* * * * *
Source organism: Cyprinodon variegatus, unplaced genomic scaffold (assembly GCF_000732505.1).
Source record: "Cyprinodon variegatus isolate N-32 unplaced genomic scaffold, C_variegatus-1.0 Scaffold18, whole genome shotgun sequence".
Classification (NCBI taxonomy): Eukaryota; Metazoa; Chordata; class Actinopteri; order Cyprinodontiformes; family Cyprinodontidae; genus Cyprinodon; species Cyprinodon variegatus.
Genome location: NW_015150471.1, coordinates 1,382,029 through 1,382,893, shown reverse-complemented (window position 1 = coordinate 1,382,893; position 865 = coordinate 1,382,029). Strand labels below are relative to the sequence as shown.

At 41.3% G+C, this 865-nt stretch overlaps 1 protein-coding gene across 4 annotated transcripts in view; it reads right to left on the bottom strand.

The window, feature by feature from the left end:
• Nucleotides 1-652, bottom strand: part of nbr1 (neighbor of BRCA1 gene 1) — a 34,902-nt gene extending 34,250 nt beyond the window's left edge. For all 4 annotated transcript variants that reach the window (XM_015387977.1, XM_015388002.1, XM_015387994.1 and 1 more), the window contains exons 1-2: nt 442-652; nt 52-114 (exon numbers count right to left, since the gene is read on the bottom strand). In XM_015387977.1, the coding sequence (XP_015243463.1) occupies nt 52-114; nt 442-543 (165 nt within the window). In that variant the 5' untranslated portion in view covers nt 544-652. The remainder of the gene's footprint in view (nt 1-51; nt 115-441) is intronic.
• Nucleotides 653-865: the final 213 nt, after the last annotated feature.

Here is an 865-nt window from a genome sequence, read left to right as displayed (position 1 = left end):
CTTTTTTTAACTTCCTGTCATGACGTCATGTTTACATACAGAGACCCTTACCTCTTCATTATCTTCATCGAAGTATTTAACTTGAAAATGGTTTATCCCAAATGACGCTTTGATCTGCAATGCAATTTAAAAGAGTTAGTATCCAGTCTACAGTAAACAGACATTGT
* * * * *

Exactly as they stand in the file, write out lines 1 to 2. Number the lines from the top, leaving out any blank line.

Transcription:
Source organism: Cyprinodon variegatus, unplaced genomic scaffold (assembly GCF_000732505.1).
Source record: "Cyprinodon variegatus isolate N-32 unplaced genomic scaffold, C_variegatus-1.0 Scaffold18, whole genome shotgun sequence".